FDR's New Deal was an attempt to solve the Great Depression, and it failed. Or perhaps it didn't: there's an argument to be made that without it, the effects would have been considerably worse. However, the New Deal was more than an economic stimulus package. It was an attempt to preserve confidence in American institutions. In that respect, it worked very well.

There is an increasing distrust in America today. Few trust the government; fewer still trust Wall Street; it seems that American citizens increasingly distrust each other. Washington has a moral obligation to reverse this by any means necessary, because the logical outcome of a continued decline of trust is...too hideous to contemplate. That, too, is common sense.


This maxim was popularized by one of my literary idols, Robert Anson Heinlein. I disagree with a fair bit of this author's politics, but he's one of the people who has profoundly shaped my mind.
TANSTAAFL is central to our current ideas of economics, and it's rigidly true in the context of the zero-sum game we have set up.
Canadians often brag about their 'free' health care. Of course, we understand that our health care system is not free, per se: it's paid for through taxes, distributed amongst the Canadian population as a whole.  This is an example--at least as far as I'm concerned--of a common good: better that everyone pay a little than a few people pay a hell of a lot. The extent to which you agree with that statement is a reliable measure of your compassion.
I find it very interesting that Western Chauvinist cloaks his conservatism in Christian theology, when even a cursory reading of Scripture will convince you beyond doubt that Jesus of Nazareth was anything but conservative, socially or otherwise. Look at the people He hung out with: utter rubbish as human beings, right? He thought otherwise, and that's at the core of His message to the world: we are all one. Why else are we told to love our neighbours as ourselves and even to love our enemies?


I disagree. Sure, there is evil aplenty in the world...but less and less of it as time goes by. We think humanity is at the pinnacle of its evolution, that we know it all, that we're invincible. These are adolescent traits. We're an adolescent race, going through the throes of civilizational puberty. We've got a lot of growing up to do. But we also have come a long way, in some cases in a very short period of time. Look at marriage, for example. A generation ago it was unthinkable that two men or two women who love each other could or should get married...and the option is increasingly available to them today. Every poll shows that the younger generation is more tolerant, more compassionate, and more determined to make a better world than received wisdom would have you believe. The oft-cited anger and apathy of the young is a direct result of the magnitude of the task we've set them.

"The trouble with Socialism is that you eventually run out of other people's money"--attributed to Margaret Thatcher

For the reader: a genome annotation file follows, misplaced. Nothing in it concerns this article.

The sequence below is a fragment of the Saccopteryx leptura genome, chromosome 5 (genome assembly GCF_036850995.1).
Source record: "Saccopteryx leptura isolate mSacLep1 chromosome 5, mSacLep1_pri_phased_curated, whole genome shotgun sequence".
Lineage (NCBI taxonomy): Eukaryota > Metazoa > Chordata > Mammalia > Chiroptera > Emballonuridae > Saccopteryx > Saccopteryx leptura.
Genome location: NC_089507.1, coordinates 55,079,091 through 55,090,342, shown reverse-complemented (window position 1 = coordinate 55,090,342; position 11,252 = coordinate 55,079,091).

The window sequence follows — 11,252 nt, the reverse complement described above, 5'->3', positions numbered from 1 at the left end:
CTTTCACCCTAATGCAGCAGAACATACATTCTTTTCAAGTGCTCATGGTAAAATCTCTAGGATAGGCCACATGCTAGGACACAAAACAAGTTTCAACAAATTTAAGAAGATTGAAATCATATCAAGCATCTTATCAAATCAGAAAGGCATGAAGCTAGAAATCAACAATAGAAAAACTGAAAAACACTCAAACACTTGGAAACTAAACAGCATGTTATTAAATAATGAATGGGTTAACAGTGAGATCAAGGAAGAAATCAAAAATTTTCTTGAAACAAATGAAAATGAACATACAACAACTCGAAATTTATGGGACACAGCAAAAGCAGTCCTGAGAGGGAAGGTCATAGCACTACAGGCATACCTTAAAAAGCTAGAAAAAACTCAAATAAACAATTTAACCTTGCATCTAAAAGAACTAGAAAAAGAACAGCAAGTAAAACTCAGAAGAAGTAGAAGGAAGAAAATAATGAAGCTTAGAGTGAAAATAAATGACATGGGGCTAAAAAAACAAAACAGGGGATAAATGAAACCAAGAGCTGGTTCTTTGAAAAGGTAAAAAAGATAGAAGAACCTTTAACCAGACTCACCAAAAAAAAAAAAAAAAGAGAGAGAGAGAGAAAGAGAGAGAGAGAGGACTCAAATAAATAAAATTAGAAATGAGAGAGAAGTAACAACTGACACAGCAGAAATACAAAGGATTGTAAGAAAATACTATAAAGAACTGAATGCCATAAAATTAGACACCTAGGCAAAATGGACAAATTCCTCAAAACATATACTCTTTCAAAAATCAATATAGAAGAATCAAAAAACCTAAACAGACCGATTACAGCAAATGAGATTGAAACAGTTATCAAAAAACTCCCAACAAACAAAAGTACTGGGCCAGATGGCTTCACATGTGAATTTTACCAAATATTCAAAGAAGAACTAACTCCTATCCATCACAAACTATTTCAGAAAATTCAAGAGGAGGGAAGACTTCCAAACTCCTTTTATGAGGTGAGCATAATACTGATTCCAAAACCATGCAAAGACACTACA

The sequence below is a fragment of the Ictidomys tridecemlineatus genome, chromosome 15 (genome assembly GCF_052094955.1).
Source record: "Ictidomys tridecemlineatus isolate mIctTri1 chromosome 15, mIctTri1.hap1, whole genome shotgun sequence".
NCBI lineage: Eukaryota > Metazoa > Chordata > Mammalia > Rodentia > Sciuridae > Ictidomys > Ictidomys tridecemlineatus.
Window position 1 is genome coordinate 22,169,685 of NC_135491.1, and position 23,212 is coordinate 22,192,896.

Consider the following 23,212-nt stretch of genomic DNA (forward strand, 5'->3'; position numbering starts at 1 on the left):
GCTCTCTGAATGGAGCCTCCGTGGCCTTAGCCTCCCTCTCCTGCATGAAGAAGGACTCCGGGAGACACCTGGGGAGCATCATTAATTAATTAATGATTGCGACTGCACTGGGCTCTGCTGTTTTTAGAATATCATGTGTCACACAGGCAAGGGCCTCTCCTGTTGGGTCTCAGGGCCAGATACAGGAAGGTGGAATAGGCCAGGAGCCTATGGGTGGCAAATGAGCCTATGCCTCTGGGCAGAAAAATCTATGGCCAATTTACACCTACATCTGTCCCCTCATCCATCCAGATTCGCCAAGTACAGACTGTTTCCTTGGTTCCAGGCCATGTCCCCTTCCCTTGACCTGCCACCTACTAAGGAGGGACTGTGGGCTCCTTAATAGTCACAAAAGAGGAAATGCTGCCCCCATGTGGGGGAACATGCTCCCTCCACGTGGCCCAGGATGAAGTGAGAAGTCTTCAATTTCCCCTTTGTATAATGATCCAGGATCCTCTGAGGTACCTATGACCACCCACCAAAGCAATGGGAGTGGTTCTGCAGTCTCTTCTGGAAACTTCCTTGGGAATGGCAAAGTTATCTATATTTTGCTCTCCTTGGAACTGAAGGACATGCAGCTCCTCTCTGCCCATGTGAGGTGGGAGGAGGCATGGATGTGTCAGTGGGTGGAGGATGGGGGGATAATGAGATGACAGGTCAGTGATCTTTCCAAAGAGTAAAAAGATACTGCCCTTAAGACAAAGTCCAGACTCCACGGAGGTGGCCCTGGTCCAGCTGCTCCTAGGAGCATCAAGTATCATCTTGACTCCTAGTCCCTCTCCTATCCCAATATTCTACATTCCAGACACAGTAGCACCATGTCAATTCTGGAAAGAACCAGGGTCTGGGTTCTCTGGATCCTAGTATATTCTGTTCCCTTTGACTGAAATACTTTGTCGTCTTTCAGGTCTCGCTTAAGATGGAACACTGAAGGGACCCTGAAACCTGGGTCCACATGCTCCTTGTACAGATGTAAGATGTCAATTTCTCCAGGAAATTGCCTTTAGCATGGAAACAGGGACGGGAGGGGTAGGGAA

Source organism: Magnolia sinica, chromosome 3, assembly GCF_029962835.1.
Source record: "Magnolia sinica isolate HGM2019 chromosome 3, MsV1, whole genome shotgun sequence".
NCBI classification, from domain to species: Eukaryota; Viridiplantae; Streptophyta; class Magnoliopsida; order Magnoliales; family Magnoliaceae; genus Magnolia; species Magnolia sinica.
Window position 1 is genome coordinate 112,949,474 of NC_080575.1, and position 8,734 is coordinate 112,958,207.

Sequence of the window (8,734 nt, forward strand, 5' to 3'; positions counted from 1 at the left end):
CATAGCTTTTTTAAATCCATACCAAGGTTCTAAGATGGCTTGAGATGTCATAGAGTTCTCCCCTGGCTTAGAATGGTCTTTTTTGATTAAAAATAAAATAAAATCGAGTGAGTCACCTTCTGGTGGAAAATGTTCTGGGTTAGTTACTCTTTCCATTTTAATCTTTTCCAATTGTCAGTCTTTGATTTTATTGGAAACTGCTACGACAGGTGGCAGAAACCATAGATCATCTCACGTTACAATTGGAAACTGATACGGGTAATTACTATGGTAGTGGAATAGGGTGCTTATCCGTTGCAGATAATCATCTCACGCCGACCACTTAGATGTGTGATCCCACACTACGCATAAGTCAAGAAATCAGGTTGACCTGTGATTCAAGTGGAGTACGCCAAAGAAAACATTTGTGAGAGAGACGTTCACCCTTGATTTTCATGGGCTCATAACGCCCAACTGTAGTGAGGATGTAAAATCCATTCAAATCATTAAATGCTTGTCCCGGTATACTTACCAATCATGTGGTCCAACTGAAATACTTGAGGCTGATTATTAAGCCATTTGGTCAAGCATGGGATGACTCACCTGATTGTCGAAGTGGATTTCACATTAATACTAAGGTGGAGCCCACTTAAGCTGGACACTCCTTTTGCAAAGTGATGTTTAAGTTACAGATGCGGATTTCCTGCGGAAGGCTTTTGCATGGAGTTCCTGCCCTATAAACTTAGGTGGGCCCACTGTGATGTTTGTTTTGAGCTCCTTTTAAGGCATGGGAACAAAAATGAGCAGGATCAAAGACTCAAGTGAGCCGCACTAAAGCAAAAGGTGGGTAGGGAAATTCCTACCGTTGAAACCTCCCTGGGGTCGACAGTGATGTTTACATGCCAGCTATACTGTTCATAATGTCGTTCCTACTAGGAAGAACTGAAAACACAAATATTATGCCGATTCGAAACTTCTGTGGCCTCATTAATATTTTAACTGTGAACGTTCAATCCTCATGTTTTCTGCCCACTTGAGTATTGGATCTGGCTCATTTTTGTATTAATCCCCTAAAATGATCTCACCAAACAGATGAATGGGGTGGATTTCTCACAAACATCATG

Let me know when Norway runs out of money, okay?

The conservative brainwashers will tell you that socialism has never worked and can never work, because it runs contrary to the greedy and us/them view of the world they mistakenly call "human nature". They're also quick to tell you to look to history: socialism, they say, has failed every time, and liberals, they tell you, think it will work this time because they haven't tried it yet and they know better.


It's true that pure communism has never worked, and it's certainly arguable that it can't ever work on anything more than a  limited scale. But the same can certainly be said of pure capitalism. The tendency towards extremes is one of the most troubling aspects of today's society, in my view. Each side works assiduously to reject the slightest taint of the other, and blames any perceived injustice on the prevalence of the other's point of view.
The reality is that socialism and society come from the same root for a reason. This was recognized in ancient Rome...Marcus Aurelius tells us that which is not good for the bee-hive can not be good for the bee. I've little doubt this sentiment is much older than a mere nineteen hundred years...because behaviour has consequences and common sense is indispensable.

America fancies itself the most prosperous nation in the world. By most measures, it's not. By some measures, it's not even in the top ten.  (Unfortunately to a certain breed of conservatives, the degree of MURICA FUCK YEAH! is not one the metrics used to measure prosperity...)

There are other measures of prosperity besides material wealth. This is something held as self-evident outside some benighted corners of the United States of America.

The "facts of life are conservative" crowd have no answer for the miracle that is Bhutan. This tiny nation, poor by standard measures, is, as nations ago, deliriously happy. Its quality of life is improving rapidly, no thanks to austere conservative principles designed to impoverish the many for the benefit of the few.

There is nothing sufficient compassion can't solve. I truly believe this, and that's why I'm a liberal.